Factorization Machines Algorithm
A factorization machine is a generalpurpose supervised learning algorithm that you can use for both classification and regression tasks. It is an extension of a linear model that is designed to capture interactions between features within high dimensional sparse datasets economically. For example, in a click prediction system, the factorization machine model can capture click rate patterns observed when ads from a certain adcategory are placed on pages from a certain pagecategory. Factorization machines are a good choice for tasks dealing with high dimensional sparse datasets, such as click prediction and item recommendation.
Note
The Amazon SageMaker implementation of factorization machines considers only pairwise (2nd order) interactions between features.
Topics
 Input/Output Interface for the Factorization Machines Algorithm
 EC2 Instance Recommendation for the Factorization Machines Algorithm
 Factorization Machines Sample Notebooks
 How Factorization Machines Work
 Factorization Machines Hyperparameters
 Tune a Factorization Machines Model
 Factorization Machine Response Formats
Input/Output Interface for the Factorization Machines Algorithm
The factorization machine algorithm can be run in either in binary classification mode or regression mode. In each mode, a dataset can be provided to the test channel along with the train channel dataset. The scoring depends on the mode used. In regression mode, the testing dataset is scored using Root Mean Square Error (RMSE). In binary classification mode, the test dataset is scored using Binary Cross Entropy (Log Loss), Accuracy (at threshold=0.5) and F1 Score (at threshold =0.5).
For training, the factorization machines algorithm
currently supports only the recordIOprotobuf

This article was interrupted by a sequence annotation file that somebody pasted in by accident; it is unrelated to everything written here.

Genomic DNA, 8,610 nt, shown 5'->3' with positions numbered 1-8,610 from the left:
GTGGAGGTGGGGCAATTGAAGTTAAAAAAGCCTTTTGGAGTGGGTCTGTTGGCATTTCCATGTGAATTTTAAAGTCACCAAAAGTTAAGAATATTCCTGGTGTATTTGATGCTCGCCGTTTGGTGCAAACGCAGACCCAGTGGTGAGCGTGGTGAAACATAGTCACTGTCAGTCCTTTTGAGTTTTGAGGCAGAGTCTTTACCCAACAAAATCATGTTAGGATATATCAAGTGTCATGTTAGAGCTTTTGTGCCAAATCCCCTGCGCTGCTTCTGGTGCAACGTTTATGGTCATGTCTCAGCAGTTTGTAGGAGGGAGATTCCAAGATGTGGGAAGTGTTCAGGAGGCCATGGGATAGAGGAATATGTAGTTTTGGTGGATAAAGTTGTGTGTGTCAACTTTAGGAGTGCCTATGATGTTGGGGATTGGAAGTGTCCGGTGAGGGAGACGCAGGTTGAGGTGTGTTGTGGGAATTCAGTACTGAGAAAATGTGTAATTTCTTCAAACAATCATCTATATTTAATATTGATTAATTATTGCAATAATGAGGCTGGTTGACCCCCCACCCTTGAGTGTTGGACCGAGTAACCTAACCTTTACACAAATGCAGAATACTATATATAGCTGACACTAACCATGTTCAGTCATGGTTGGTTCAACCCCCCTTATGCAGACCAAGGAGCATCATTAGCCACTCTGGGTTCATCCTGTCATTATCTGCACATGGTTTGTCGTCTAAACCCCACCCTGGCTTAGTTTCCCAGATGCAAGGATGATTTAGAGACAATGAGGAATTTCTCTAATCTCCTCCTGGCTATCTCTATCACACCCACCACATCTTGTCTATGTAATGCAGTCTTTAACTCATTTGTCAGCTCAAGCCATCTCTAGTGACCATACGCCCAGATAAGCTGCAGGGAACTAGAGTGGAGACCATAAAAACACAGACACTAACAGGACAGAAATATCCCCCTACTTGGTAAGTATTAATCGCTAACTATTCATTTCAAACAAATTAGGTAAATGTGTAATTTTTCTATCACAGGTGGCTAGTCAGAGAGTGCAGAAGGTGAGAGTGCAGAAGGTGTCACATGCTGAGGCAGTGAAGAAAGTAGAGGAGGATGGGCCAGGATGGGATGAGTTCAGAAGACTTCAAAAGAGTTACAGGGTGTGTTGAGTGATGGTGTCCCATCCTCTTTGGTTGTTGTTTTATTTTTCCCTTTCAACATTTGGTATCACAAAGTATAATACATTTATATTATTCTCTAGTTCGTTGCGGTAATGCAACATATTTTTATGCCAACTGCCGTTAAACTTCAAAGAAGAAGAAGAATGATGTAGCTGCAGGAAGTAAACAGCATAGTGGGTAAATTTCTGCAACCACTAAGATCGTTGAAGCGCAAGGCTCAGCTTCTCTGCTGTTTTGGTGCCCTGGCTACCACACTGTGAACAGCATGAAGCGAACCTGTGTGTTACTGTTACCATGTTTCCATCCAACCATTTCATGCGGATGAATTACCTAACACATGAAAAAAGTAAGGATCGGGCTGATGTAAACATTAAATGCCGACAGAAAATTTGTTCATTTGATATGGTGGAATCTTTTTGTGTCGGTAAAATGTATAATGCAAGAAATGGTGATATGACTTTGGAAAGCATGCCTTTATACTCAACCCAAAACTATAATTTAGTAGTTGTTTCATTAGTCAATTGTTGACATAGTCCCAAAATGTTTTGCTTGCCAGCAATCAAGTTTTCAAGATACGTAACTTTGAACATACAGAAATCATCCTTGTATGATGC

format with
Float32
tensors. Because their use case is predominantly on sparse
data, CSV
is not a good candidate. Both File and Pipe mode training are
supported for recordIOwrapped protobuf.
For inference, factorization machines support the
application/json
and xrecordioprotobuf
formats.

For the binary classification problem, the algorithm predicts a score and a label. The label is a number and can be either
0
or1
. The score is a number that indicates how strongly the algorithm believes that the label should be1
. The algorithm computes score first and then derives the label from the score value. If the score is greater than or equal to 0.5, the label is1
. 
For the regression problem, just a score is returned and it is the predicted value. For example, if Factorization Machines is used to predict a movie rating, score is the predicted rating value.
Please see Factorization Machines Sample Notebooks for more details on training and inference file formats.
EC2 Instance Recommendation for the Factorization Machines Algorithm
The Amazon SageMaker Factorization Machines algorithm is highly scalable and can train across distributed instances. We recommend training and inference with CPU instances for both sparse and dense datasets. In some circumstances, training with one or more GPUs on dense data might provide some benefit. Training with GPUs is available only on dense data. Use CPU instances for sparse data.
Factorization Machines Sample Notebooks
For a sample notebook that uses the Amazon SageMaker factorization machine learning algorithm to analyze the images of handwritten digits from zero to nine in the MNIST dataset, see An Introduction to Factorization Machines with MNIST. For instructions how to create and access Jupyter notebook instances that you can use to run the example in Amazon SageMaker, see Use Notebook Instances. Once you have created a notebook instance and opened it, select the SageMaker Examples tab to see a list of all the Amazon SageMaker samples. The topic modeling example notebooks using the NTM algorithms are located in the Introduction to Amazon algorithms section. To open a notebook, click on its Use tab and select Create copy.